food

Various trail dishes!

On the last day, we started our hiking at a bright and early 3:30AM.

What they don’t tell you in the brochure is that you have to get up this early to wait for two hours at the entry point to Machu Picchu. Everyone has to do this if you hike the trail. It’s annoying, but people are in good spirits and if you’re lucky you’ll get a good sunrise out of it.

The hike to Machu Picchu is short on the last day. Just about 90 minutes and one very steep staircase up to the sun gate.

sun gate

The sun gate.

And there it was… after four days of walking…

Machu Picchu

at the sun gate

Stunning.

No photo I’ve seen of this view really does it justice. It’s really an amazing site to see and one that I’ll never forget.

That said, to be honest, the hike for me was cooler than Machu Picchu itself. Something about the journey is better than the destination… blahblahblah.

Machu Picchu was definitely cool though and even though we were all very tired, we had plenty of time to wander around.

machu

Great weather!

One of the most fascinating parts of the whole place to me was investigating the stone work.

These people built huge cities on the mountain side out of granite rock without any sort of modern tools at all. They didn’t even use mortar in their walls. The stone work is so perfect that you can’t even fit your fingernail between two stones.

It’s flawless work which is one reason why it has lasted so long.

rock work

Crazy.

After the Hike

As you might imagine, we were in desperate need of some chill time after the hike. Many beers were had, some karaoke was sung. (no photos sorry, but I sang Life is a Highway to a 100% Peruvian crowd. It seemed to be well-received.)

Once we parted ways with our hiking friends, Betsy and I went down into the Sacred Valley and stayed for a few nights at a bed and breakfast that Betsy had found.

It turned out to be one of my favorite parts of the trip. The bed and breakfast was called The Green House and is run by these two fantastic guys who are amazing cooks and wonderful hosts.

It also happened to be recently voted the best bed and breakfast in all of South America on Trip Advisor.

I haven’t been to every bed and breakfast in South America, but this one was really top notch.

greenhouse

The green house.

We didn’t do much while we were there. We just read and ate well and relaxed.

One day we did venture out though to go to the Salinas Salt mines which were reasonably close.

I thought these were the weirdest things. They have been used for hundreds of years to filter salt into pools which evaporates.

The interesting factoid about these is that it isn’t one company that owns the mines. Each pool is actually individually owned and operated. So you can buy a little pool and then mine and sell the salt.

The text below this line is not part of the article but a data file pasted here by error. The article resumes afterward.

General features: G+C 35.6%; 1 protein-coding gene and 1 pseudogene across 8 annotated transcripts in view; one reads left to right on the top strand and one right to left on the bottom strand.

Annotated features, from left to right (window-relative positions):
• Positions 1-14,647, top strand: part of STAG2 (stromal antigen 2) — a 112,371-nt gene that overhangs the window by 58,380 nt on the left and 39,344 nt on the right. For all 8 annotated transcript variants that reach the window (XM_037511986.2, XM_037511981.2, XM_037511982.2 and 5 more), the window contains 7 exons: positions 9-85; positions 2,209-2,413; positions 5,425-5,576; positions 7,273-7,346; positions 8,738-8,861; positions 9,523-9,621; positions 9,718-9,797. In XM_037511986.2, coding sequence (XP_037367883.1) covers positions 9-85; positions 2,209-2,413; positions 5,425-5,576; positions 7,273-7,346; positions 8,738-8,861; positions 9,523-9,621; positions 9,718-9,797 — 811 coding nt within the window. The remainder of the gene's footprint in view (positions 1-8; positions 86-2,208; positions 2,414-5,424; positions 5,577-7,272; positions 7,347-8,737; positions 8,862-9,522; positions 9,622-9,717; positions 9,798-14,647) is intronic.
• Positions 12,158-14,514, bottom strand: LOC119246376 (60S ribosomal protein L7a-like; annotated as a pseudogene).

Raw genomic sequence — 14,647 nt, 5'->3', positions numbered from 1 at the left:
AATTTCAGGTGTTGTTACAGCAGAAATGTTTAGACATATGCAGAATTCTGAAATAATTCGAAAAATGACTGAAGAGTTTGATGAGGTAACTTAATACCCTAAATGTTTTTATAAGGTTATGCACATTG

salt pans

Weird stuff.

Before we flew out, we also spend a few days in Lima which turned out to be our least favorite part of the trip.

Lima is a loud and kind of dirty city and I think we were just tired after hiking and everything.

We did find this cool park of fountains though that reminded me of Vegas.

lima

Belagio?

Quite honestly, one of our favorite parts of Lima was hanging out in the main park in Mira Flores which we started calling Cat Park.

There are just dozens of affectionate cats chilling in the park. I think they are actually somehow taken care of by the city because most of them were marked. They seemed to be all well-fed and in good health.

Not a dog to be seen…

park

Parque del gatos

Ok… like I said. I’m not great at taking photos of food, but I did snap a few pics of some of the markets we visited throughout the weeks.

The Markets

In Cusco, wheelbarrows are big business. You can buy almost anything out of a wheelbarrow.

Fresh figs? Why not. I tried one and did not get Montezuma’s Revenge.

figs

Go figure.

Peru is known for lots of different foods, but potatoes probably are their main crop. They have thousands of different kinds of potatoes.

When you go to a market, it’s just rows and rows of potatoes.

potatos

Lots. Of. Potatoes.

And peppers! Lots of peppers.

pepper pile

Pepper pile!

We ate a variety of different things and tried our best to sample all the local cuisines. The only thing we didn’t have a good opportunity to try was cuy (guinea pig). I wasn’t opposed to trying it, but just didn’t get the chance.

We did try alpaca though (delicious) and lots of ceviche in Lima.

While I didn’t take a lot of photos of what we ate, I did take lots of notes so expect some fun Peruvian dishes coming your way in the next few weeks!